The first person I ever worked for, aside from babysitting jobs, was a woman. She was impossibly tall, in her mid-30s and dressed like Stevie Nicks would if she managed high school students at the local library. She was pregnant and dealing with a number of complications as a result. Sometimes, when she was feeling horrible, she would cry. I'd walk into her cubicle, rosy-cheeked and eager as a 16 year-old can be, and she would sometimes just need a shoulder to cry on. I obliged and not because she approved my timesheets, but because she was a human being...crying. How could I not be compassionate? I was a teenager; I cried a lot. The cues I was receiving from her told me that I was perfectly normal as a person and an employee if I need to shed a few tears.
That was close to 14 years ago. Since then I've worked in a number of places including toy stores, bookstores, flower shops, grocery stores, home furnishing stores and libraries again. I've worked for an incredible variety of people; men and women, high school dropouts and doctoral candidates, nice people and assholes, straight folks and big ol' gays, recovering addicts and full-force coke-snorting spastics. Among the basic principles of being a good employee that I've learned over the years, like being on time, not cheating on your time sheet, not stealing and being respectful, I've been taught that crying at work...AT ALL...is inappropriate.
One of my positions, in which I was attempting to climb the management ladder, was particularly difficult for me because I worked under a team of alpha-men. As a lesbian, they "expected" certain traits to exist in me without question...the ability to lift heavy things without asking for help from a man (check), the ability to be assertive with men who were my subordinates (check), the ability to drink beer and smoke cigarettes with dudes on the loading dock after hours (check), and to be completely stripped of "feminine" emotions (uh, not check). In a quarterly review, I was told that I needed to be more diplomatic with the staff and that I also needed to stop crying when I was stressed out or when I was being disciplined for doing something wrong BECAUSE it made the Male Management Team uncomfortable.
Looking back at that experience, it doesn't come as any surprise to me that I shut down and wound up committing an error at work so egregious that they had to fire me. I was essentially asked to not be myself. It's an interesting component of capitalism, the economic model that prizes individuality, that individuals are discouraged from being uniquely themselves while working. For me, that includes crying. It's how I relieve stress, it's how I clear my head, it's how I react to my own mistakes. But in "business" it's discouraged. It's considered a sign of weakness, a vulnerability that indicates to your superiors that you might not be able to handle more complex assignments or responsibilities. It apparently indicates that you are an emotionally fragile failure.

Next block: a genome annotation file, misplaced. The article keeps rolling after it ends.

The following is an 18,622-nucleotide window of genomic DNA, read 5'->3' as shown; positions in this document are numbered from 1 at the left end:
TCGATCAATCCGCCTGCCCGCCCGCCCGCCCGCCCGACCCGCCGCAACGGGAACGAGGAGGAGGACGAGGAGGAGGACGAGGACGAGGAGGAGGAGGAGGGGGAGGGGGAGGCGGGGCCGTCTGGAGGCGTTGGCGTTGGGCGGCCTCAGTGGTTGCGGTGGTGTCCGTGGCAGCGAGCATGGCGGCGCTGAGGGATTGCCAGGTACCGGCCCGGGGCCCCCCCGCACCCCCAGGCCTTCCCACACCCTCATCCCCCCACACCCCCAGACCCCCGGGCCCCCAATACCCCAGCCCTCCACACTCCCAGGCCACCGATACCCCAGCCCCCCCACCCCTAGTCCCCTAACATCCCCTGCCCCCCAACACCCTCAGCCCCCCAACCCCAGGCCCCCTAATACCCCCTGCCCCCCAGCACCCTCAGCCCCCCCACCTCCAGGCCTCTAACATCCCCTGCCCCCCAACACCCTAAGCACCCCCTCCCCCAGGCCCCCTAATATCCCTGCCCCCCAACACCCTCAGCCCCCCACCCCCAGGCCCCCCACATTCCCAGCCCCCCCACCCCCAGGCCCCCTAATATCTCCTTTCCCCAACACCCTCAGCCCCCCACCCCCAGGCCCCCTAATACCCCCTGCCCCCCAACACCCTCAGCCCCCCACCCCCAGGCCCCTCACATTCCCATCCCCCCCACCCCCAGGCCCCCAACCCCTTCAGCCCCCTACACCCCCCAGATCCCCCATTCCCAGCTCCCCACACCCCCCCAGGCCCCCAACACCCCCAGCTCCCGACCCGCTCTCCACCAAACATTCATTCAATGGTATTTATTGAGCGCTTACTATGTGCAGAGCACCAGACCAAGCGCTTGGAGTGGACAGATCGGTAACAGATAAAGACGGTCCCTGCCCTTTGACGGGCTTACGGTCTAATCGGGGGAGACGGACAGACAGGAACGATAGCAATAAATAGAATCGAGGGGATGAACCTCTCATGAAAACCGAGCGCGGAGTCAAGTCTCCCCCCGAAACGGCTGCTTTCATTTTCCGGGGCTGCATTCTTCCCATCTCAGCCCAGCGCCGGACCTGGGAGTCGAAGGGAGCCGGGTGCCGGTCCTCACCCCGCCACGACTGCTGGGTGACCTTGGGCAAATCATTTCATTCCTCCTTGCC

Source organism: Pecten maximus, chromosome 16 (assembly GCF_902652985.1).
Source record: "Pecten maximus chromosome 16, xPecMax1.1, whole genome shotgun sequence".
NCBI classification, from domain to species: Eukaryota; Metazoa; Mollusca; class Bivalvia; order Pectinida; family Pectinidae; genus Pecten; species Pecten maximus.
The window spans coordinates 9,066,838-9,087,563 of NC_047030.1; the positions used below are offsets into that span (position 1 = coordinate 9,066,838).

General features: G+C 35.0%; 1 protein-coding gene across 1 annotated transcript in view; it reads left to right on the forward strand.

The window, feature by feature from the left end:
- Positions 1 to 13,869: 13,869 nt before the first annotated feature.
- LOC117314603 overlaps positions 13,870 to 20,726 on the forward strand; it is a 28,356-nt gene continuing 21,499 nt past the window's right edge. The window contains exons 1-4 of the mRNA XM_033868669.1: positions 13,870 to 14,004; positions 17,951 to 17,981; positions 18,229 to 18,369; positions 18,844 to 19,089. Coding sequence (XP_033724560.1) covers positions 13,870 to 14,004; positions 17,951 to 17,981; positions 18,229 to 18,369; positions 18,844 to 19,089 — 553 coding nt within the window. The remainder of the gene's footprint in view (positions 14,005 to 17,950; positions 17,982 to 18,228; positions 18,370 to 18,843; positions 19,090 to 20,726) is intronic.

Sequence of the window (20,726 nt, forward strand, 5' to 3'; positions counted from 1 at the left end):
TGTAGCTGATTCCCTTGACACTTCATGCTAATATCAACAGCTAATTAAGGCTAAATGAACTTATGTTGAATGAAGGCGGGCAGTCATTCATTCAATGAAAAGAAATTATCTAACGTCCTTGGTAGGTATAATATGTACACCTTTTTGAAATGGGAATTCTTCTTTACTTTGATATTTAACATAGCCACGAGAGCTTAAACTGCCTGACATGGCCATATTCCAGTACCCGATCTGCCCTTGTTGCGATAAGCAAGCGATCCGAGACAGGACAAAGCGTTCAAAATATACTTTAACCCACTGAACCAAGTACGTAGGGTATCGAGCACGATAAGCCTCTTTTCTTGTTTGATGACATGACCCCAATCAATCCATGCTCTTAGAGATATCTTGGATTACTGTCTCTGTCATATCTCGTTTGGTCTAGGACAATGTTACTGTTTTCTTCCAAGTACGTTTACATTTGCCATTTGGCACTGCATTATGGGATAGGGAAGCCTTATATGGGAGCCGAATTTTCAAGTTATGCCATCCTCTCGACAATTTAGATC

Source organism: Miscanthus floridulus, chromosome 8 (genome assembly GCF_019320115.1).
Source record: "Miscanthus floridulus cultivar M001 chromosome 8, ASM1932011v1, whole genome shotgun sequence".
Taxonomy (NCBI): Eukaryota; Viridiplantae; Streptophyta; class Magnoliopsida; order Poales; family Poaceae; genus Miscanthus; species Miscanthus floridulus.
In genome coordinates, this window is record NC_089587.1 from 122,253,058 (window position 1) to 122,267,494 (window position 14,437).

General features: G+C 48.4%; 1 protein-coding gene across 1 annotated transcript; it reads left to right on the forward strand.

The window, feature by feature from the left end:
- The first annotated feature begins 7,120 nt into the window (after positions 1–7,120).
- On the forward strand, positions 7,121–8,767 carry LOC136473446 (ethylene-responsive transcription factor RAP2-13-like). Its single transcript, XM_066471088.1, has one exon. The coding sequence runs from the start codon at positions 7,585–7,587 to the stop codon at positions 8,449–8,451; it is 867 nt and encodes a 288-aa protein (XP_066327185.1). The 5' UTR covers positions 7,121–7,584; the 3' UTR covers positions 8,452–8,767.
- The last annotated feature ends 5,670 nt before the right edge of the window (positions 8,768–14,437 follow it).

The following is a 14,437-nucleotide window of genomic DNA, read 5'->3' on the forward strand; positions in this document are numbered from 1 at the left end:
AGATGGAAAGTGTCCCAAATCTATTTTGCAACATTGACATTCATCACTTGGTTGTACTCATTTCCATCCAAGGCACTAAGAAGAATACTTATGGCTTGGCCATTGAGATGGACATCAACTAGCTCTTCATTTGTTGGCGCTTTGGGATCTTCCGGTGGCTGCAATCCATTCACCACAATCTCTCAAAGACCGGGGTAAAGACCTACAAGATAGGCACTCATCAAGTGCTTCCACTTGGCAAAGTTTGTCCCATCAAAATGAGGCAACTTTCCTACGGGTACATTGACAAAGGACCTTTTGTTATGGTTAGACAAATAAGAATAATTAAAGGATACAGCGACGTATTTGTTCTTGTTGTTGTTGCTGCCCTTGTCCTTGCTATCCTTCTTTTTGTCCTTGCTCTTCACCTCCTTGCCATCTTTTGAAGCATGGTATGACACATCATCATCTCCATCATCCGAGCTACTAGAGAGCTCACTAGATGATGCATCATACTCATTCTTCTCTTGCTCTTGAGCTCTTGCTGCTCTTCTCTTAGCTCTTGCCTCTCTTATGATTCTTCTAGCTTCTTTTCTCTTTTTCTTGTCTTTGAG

I can logically trace the path which brought us here. Afterall misogyny, whether from the mouth of men or learned by women as a means to "get ahead", is pervasive and sinister. I also think that emotions threaten people, and the expectation to contain them ultimately causes even the most "stable" people to become frustratingly detached from what upsets them and how they should express it. Yesterday, in response to feeling overwhelmed, I cried at work and in front of my boss. Since then I've felt inconsolable guilt and shame about releasing my anxiety and tension in that way. The reality is, however, that crying is merely one way in which people release anxiety and tension. The release is my way of saying "I cannot control this situation" instead of packing it inside myself and forcing it onto other people. I've had coworkers in the past who have created wildly hostile workplaces in moments when they felt personally overwhelmed. Some people were edgy or overtly angry, some people attempted to control the work of the entire department, some checked out completely and become wildly ineffective, some have been rude, some were loud and sarcastic, and some people just quit.
I continue to fail at understanding why I can't cry, or why I am made to feel so bad about myself after I do it. Do you cry? Or not cry? Why? There's got to be a way that people can have emotions at work and display them in ways that are simultaneously effective as a release and not disruptive to the greater mission of the organization.